Many do not like it because of its unpleasant small fork-like bones along the spine, but the carp is not as black as it is painted and only fishing itself can give you more pleasure than the home-made fish soup made out of carp heads. The tastiest carp are those that weigh 1 to 3 lbs. The carp weighing 4 to 6 lbs. are old fish that stupidly grew in thickness, being transformed into something like a log. On the cutting board stun the live fish and quickly pierce its head with a narrowtipped knife so it does not flap and suffer. Clear off the scales (but do not throw them away –rinse them with running water), remove the insides and the gills from the fish, rinsing it under a strong stream of water, and divide it into three parts: tails will be used for making the broth, heads – for soup, and the body pieces – for frying, baking in foil, or preparing fish in aspic.
To make the fish soup, add cubed potatoes, 1 Tbsp. of barley and finely chopped fresh or sautéed vegetables, and finally carp heads (the heads are cooked in the lightly boiling broth for not more than 10-15 min, and are ready when the eyes become white and hard). It is advisable to pour a shot of vodka into the cooked fish soup and let it stand covered until it is steeped. When you pour the soup into bowls, sprinkle greens and pepper over it. The real feast is at the bottom of your bowl when in the end you will begin to take apart and chew over the soft-boiled carp’s head.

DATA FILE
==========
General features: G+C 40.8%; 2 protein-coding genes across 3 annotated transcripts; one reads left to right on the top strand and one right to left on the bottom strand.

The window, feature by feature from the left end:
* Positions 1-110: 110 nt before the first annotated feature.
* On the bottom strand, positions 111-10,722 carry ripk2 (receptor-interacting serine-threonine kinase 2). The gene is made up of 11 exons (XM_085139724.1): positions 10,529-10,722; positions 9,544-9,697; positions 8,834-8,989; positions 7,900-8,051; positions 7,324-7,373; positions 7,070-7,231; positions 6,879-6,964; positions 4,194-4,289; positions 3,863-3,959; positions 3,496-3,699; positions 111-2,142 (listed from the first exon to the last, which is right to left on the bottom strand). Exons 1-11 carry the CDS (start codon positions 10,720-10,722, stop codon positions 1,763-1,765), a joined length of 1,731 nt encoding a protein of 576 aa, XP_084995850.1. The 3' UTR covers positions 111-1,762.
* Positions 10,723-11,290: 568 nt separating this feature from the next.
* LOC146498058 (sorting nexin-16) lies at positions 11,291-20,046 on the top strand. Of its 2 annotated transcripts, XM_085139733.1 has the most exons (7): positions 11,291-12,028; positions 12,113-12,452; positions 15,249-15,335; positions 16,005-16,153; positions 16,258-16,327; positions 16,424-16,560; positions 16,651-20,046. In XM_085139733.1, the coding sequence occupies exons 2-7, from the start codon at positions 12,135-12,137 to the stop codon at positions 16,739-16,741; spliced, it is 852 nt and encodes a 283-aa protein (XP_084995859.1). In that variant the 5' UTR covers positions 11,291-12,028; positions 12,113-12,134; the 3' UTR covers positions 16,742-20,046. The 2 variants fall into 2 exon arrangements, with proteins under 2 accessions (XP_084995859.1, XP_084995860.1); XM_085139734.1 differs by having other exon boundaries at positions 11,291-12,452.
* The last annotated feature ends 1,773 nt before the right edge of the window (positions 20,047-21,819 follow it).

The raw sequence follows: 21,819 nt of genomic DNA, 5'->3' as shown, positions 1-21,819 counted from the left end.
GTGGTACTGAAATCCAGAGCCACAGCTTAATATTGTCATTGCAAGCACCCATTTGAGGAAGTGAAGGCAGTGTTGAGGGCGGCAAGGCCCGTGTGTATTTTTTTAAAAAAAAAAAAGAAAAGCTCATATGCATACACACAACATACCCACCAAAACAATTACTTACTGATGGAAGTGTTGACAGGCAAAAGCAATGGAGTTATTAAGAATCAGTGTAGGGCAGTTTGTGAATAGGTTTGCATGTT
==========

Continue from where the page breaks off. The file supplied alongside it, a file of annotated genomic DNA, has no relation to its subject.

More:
The small fork-like bones are located only along carp’s spine and near the tail. Because of this, you will have to remove them by hand together with the spine and ribs after slightly undercooking the fish and spreading it flat into two parts, if you want to make the fish in aspic. The fish will reach the right condition after being placed into the dish and covered with the hot salted broth (the same as for the fish soup, but much more concentrated as a result of evaporation) with gelatin and seasoned with small lemon segments, slices of hard-boiled egg, and chopped parsley and celery.
The family of carp includes Crucian carp that are, seemingly on purpose, created for frying on the strength of the absence of the damned small fork-like bones (if such a bone gets stuck in your throat, don’t even think of drinking water, try to push it through with chewed up bread). The Crucian carp is a fish fair and square and, as such, it is best to fry it in vegetable oil and then sauté it in sour cream. The frying pan must be sizzling hot, the vegetable oil – heated thoroughly and salted, and the fish – dried out with a paper towel, lightly spiced (with something like Georgian allspice), and rolled in flour. Fry it on high heat and bring it to readiness by simmering it covered in sour cream. The entire process, not counting the preparation, will take 10-15 min. Don’t just forget, after you descale and gut the Crucian carp (not bigger in size than the length of your palm) to remove gills sticking out of the heads in order not to spoil the taste of the dish. If the fish is freshly caught or at least not dead, it becomes simply the “music of the spheres” for fishermen, with whom I identify myself.
This is an excerpt from 'Adventures in the Slavic Kitchen: A Book of Essays with Recipes' by Igor Klekh, published by Glagoslav Publications, 30th September 2016.